BERKELEY, Calif. — Last week, hundreds of Berkeley professors premiered syllabus-review lectures only to receive blank stares, disinterest, and rotten tomatoes. But one man defied the odds: professor Dr. Lou Serseiwut, whose slides on course logistics managed to bring joy to a crowd of engineering students.
Senior Luke Diechryder was present for Prof. Serseiwut’s introductory lecture to ENGIN 189: Fluid Mechanics of Soup and Stew.
“This is my seventh semester here,” divulged Diechryder. “So you could say I’ve seen it all at this point — printed syllabi, Google Docs, PDFs on bCourses. I thought I’d be unphased — what could they show me that I haven’t been exposed to before? Well, I ate my words like a lighthearted and youthfully comedic meal. When Prof Serseiwut entered the stage, he looked like just another old academic, his male-pattern baldness scattering the spotlight over the crowd like a disco ball. Then I heard the click,” he said, clicking his tongue, “of his clicker. And there was a white flash, but this time, it didn’t come from his chromed dome.”
The white flash, in fact, was from two sheaves of impact-font text overlain on a cat, which read ‘Can I haz excused absence?’ What began as a single chuckle near the front row quickly surged into a tsunami of laughter. Knees were slapped. Tears were wiped. Nestled in the uproarious din were solo outbursts — “he’s so young!” and “so in touch!” One voice in the crowd was MechE junior Maria Yarborough. Over a week later, Yarborough still clings to that rapturous moment.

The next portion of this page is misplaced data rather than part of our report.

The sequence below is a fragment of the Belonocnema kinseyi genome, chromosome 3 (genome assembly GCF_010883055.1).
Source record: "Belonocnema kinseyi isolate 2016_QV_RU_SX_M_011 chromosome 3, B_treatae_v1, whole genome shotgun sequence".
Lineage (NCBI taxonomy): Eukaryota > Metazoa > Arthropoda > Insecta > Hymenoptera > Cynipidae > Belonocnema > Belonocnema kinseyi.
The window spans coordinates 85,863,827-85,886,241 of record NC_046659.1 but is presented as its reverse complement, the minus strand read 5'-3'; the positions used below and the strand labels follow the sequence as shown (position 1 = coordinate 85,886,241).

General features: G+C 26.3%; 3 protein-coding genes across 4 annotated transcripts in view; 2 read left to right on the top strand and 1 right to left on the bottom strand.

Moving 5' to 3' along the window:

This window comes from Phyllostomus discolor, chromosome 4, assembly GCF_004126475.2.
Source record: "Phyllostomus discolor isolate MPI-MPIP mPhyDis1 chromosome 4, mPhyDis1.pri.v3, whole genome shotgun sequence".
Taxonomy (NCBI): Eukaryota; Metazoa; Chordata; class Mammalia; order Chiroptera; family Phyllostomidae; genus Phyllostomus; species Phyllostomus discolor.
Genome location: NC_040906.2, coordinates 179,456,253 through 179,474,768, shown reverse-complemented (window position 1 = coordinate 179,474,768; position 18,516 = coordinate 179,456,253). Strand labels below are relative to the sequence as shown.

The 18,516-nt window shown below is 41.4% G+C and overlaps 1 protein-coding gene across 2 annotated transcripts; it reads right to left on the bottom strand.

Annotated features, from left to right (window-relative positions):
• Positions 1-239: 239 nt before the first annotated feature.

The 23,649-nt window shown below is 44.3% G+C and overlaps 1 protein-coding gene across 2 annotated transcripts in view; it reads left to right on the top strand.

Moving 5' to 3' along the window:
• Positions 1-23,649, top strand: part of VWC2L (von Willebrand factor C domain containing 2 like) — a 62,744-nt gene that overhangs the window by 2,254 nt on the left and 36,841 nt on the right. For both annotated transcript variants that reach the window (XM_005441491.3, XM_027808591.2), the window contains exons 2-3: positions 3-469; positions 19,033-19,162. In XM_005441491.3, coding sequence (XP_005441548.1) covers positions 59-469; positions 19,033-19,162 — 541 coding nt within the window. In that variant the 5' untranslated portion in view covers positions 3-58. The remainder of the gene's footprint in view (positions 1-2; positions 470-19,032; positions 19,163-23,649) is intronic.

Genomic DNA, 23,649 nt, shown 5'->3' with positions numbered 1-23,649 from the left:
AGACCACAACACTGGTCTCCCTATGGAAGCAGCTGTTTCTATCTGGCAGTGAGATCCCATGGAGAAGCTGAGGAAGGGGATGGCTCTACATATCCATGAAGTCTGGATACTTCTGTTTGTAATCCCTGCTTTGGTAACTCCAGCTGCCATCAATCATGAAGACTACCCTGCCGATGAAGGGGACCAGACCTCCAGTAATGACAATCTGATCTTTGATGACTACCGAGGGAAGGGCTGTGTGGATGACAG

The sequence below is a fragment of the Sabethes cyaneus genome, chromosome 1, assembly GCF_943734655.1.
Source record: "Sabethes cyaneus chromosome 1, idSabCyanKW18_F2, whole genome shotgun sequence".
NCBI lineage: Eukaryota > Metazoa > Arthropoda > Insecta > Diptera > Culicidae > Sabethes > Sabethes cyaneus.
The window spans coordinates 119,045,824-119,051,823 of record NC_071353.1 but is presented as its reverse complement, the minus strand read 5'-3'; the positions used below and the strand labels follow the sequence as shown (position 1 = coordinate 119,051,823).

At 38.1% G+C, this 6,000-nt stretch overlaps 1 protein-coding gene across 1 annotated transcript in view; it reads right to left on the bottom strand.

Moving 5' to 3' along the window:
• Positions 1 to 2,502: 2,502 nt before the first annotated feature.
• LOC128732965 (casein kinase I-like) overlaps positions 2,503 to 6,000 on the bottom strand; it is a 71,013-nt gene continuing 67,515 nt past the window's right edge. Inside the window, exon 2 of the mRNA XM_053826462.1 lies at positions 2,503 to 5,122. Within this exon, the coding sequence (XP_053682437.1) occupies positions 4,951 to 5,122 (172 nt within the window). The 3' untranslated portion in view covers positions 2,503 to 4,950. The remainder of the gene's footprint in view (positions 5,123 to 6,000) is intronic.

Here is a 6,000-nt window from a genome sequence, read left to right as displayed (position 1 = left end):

“Have you ever seen a video of a royal wedding?” Yarborough asked, her eyes wide and filled with wonder. “Students in the back stood up to salute, while the lucky few in touching distance had Professor Serseiwut sign his name on their foreheads in Sharpie, which I saw them getting tattooed later on Telegraph, and who can blame them? And just as it started to get quiet, the Professor clicked again, and — I couldn’t believe this — a second meme faded onto the slide… it was Nathan Fielder frowning, captioned ‘Professor Serseiwut when you don’t email about absences 24 hours in advance.’ The laugh crescendoed into a frenzy until the sheer ecstasy overtook us. The remaining hour and twenty minutes of lecture was a daze.”
Professor Serseiwut, carving a valuable two minutes from his office hours for an interview, perched behind his oak desk, staring contentedly at the throng of fans peering through the window. He kicked his legs onto the back of an undergraduate positioned as an ottoman. Another poured him a glass of orange juice, while two more fanned him with palm fronds.
“I’ll get to you in a minute,” Serseiwut said, waving his hand at a student holding a clipboard clearly titled upcoming memes. “Regardless, it’s hard to be a tastemaker at Berkeley. For years I was celebrated as the first man to sequence the genome of tomato soup, but now I’ve truly contributed to our campus culture. Not to mention, as you can see, that the children idolize me for my sense of humor. And what’s wrong with that? I just have a sensitive touch with the young psyche. Comedy is the universal language, like Python or English.”
At press time, students reported that they were “stoked for class on Monday” and “are excited to learn more about the grade bins!”